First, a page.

Ben Wallace

From Wikipedia, the free encyclopedia
Jump to: navigation, search
Ben Wallace
BenWallaceDP.jpg
Wallace during his tenure with the Detroit Pistons, playing against the Washington Wizards in November 2009.
No. 30, 4, 3, 6
Center
Personal information
Born (1974-09-10) September 10, 1974 (age 39)
White Hall, Alabama
Nationality American
Listed height 6 ft 9 in (206 cm)
Listed weight 240 lb (109 kg)
Career information
High school Central (Hayneville, Alabama)
College Cuyahoga CC (1992–1994)
Virginia Union (1994–1996)
NBA draft 1996 / Undrafted
Pro playing career 1996–2012
Career history
19961999 Washington Bullets / Wizards
1999–2000 Orlando Magic
20002006 Detroit Pistons
20062008 Chicago Bulls
20082009 Cleveland Cavaliers
20092012 Detroit Pistons
Career highlights and awards
Career statistics
Points 6,254 (5.7 ppg)
Rebounds 10,482 (9.6 rpg)
Blocks 2,137 (2.0 bpg)
Stats at Basketball-Reference.com

Ben Camey Wallace (born September 10, 1974) is a retired American professional basketball player who last played for the Detroit Pistons of the National Basketball Association (NBA). A native of Alabama, Wallace attended Cuyahoga Community College and Virginia Union University and signed with the Washington Bullets (later Wizards) as an undrafted free agent in 1996. In his NBA career, Wallace played with the Washington Bullets/Wizards, Orlando Magic, Detroit Pistons, Chicago Bulls and Cleveland Cavaliers.

He won the NBA Defensive Player of the Year Award four times, a record he shares with Dikembe Mutombo. In nine seasons with the Pistons (2000–2006; 2009-2011), Wallace made two NBA Finals appearances (2004 and 2005) and won a championship with the Pistons in 2004.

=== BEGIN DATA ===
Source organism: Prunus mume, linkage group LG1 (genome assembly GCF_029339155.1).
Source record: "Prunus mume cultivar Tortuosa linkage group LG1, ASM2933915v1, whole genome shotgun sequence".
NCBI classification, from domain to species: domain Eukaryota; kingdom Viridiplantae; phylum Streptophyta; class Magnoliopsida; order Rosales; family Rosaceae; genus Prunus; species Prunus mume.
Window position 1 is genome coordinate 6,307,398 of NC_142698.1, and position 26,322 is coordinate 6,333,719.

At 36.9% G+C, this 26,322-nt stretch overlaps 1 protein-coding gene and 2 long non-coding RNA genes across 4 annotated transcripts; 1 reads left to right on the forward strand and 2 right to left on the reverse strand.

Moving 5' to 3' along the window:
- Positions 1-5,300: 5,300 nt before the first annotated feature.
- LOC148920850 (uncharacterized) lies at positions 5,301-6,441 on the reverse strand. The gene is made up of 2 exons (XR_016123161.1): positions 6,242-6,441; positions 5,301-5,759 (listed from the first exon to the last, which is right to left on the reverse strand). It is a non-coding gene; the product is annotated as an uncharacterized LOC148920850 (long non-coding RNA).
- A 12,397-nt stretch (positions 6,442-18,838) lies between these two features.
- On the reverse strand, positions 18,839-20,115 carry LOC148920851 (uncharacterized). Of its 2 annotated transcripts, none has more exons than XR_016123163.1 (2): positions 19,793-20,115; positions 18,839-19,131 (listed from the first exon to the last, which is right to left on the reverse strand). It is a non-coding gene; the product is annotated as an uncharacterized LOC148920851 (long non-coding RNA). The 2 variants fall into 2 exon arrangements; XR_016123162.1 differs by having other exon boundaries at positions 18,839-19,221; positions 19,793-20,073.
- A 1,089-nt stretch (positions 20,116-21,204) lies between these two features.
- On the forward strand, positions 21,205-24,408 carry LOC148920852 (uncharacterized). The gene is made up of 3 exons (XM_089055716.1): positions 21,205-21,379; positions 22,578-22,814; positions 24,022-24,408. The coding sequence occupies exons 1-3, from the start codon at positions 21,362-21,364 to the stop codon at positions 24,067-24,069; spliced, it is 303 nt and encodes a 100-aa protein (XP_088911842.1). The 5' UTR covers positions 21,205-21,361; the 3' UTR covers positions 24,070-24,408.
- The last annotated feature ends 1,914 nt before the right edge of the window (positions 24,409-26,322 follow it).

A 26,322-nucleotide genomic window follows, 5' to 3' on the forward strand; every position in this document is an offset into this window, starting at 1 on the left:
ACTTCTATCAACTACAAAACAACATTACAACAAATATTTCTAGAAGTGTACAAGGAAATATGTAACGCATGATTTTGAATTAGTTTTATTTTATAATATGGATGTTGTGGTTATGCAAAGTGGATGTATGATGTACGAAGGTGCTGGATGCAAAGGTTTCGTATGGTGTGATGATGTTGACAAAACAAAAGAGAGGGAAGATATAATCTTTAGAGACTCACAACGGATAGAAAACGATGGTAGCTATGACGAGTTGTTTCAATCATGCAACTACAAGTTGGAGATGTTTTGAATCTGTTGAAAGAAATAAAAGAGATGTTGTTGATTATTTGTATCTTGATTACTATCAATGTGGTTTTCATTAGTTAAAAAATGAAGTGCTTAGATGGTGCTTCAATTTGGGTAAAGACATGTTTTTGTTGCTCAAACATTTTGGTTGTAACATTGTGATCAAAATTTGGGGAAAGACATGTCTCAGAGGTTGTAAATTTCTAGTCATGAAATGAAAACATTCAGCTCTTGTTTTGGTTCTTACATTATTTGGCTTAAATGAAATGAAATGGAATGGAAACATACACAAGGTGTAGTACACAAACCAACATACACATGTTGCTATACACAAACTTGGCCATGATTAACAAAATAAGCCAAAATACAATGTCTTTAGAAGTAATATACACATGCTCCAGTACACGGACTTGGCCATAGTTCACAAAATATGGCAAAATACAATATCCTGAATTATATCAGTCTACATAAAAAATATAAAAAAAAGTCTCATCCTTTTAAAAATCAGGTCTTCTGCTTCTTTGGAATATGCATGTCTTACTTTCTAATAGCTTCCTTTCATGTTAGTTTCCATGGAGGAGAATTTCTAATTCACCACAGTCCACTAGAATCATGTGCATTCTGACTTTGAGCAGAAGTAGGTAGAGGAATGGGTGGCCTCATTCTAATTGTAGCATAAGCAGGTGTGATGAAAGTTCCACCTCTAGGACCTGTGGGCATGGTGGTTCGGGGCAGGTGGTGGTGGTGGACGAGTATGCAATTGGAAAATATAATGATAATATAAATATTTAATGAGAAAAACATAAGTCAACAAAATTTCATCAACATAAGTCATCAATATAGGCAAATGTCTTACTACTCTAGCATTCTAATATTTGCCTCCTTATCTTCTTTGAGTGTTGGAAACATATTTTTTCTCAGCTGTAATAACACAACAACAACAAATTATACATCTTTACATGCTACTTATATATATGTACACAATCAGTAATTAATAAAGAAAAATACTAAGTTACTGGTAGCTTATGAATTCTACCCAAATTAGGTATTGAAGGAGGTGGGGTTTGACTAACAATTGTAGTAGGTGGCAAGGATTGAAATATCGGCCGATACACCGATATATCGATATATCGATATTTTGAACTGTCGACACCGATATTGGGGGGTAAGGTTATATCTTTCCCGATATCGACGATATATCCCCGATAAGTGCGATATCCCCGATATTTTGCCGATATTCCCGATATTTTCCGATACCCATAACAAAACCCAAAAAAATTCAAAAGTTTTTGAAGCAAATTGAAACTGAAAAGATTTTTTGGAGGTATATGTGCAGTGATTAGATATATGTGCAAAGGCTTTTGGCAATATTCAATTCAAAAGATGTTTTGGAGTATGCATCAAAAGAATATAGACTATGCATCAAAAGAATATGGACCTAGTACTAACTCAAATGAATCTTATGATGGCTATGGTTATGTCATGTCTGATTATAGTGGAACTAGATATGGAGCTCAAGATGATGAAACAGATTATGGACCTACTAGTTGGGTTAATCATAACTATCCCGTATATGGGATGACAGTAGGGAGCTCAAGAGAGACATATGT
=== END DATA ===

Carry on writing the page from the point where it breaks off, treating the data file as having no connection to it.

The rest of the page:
Early life and education[edit]

Wallace was born in White Hall, Alabama, a small town in Lowndes County, and is the tenth of eleven children. He later attended Central High School in Hayneville where he received all-state honors in basketball, baseball, and football (as a linebacker). Former basketball player Charles Oakley is Wallace's mentor, having discovered Wallace at a 1991 basketball camp, and later recommended Wallace to his previous college, Virginia Union.

College career[edit]

Wallace first played college basketball on the junior college level at Cuyahoga Community College in Cleveland for two years. There, staples of Wallace's defensive prowess were shown as he averaged 17.0 rebounds and 6.9 blocks per game. He then transferred to Virginia Union, a Division II school, where he studied criminal justice. Wallace averaged 13.4 points per game and 10.0 rebounds per game as a member of the Virginia Union Panthers, whom he led to the Division II Final Four and a 28–3 record.[1] As a senior, Wallace was named to the First-Team All CIAA and was selected as a First Team All-American (Div. II) by the NABC. Wallace was a letterman in football, baseball, basketball and track. He won All-State honors in all but track.